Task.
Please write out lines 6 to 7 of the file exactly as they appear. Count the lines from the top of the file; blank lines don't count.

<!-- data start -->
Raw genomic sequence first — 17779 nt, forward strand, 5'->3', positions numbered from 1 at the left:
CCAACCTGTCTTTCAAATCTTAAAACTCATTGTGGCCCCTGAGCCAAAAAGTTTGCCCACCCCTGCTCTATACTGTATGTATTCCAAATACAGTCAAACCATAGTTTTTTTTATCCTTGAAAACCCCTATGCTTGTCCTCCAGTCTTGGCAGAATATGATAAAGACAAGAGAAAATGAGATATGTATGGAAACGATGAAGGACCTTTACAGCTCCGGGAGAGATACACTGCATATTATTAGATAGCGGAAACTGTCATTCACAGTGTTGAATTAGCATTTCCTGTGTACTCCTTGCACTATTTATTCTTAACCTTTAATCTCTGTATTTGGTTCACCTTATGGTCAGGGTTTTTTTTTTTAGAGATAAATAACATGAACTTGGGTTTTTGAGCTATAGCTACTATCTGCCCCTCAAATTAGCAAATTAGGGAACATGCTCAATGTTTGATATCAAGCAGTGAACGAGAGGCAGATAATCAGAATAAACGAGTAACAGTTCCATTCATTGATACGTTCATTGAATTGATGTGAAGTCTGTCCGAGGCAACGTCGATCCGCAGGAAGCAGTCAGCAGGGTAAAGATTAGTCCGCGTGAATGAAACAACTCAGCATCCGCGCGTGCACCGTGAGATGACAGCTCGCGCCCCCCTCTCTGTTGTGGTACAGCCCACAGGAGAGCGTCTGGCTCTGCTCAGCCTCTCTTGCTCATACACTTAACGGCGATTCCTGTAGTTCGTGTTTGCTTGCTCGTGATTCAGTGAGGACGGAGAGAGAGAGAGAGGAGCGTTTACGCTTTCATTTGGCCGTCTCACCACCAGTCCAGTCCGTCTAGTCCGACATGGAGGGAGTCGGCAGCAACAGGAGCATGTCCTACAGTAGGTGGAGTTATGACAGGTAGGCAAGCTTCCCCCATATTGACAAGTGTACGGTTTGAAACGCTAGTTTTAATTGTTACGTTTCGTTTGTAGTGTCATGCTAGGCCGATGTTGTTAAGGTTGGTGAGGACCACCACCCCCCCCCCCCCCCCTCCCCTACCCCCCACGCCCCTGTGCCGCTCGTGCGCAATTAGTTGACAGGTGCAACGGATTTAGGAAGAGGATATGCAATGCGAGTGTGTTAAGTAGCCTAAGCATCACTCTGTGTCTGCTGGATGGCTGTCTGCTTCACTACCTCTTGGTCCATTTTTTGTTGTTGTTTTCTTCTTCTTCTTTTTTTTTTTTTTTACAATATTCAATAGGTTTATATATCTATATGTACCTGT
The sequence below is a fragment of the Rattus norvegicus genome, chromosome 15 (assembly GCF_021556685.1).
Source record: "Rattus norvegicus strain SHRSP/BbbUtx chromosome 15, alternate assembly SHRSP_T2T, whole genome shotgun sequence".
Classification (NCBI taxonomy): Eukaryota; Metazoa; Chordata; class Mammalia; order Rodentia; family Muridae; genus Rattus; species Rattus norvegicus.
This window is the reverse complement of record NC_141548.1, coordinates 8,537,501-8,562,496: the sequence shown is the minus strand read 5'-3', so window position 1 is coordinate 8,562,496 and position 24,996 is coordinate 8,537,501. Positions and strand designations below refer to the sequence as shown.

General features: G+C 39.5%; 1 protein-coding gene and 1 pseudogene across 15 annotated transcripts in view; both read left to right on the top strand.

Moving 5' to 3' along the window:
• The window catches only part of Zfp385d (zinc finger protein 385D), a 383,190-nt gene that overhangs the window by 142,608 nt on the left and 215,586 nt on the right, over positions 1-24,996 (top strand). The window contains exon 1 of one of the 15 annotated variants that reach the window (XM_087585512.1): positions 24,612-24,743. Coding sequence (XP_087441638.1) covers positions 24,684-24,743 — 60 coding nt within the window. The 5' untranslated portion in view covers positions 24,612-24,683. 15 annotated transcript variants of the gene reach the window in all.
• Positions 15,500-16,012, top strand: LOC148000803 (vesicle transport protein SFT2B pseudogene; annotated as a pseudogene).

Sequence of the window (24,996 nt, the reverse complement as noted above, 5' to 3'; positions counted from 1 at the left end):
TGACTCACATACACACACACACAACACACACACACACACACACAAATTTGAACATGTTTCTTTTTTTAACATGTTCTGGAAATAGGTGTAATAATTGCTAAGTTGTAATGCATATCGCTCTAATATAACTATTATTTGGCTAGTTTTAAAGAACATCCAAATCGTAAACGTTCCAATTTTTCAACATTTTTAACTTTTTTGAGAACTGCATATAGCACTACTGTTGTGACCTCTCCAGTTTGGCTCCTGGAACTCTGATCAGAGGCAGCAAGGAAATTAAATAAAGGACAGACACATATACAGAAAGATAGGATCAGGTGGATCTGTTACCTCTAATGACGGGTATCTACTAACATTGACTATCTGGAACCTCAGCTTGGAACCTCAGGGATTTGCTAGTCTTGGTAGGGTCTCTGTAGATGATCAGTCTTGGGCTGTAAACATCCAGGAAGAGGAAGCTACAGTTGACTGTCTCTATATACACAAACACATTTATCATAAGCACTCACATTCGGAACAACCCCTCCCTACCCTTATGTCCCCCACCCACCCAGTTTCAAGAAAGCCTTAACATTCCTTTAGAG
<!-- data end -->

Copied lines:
This window is the reverse complement of record NC_141548.1, coordinates 8,537,501-8,562,496: the sequence shown is the minus strand read 5'-3', so window position 1 is coordinate 8,562,496 and position 24,996 is coordinate 8,537,501. Positions and strand designations below refer to the sequence as shown.

General features: G+C 39.5%; 1 protein-coding gene and 1 pseudogene across 15 annotated transcripts in view; both read left to right on the top strand.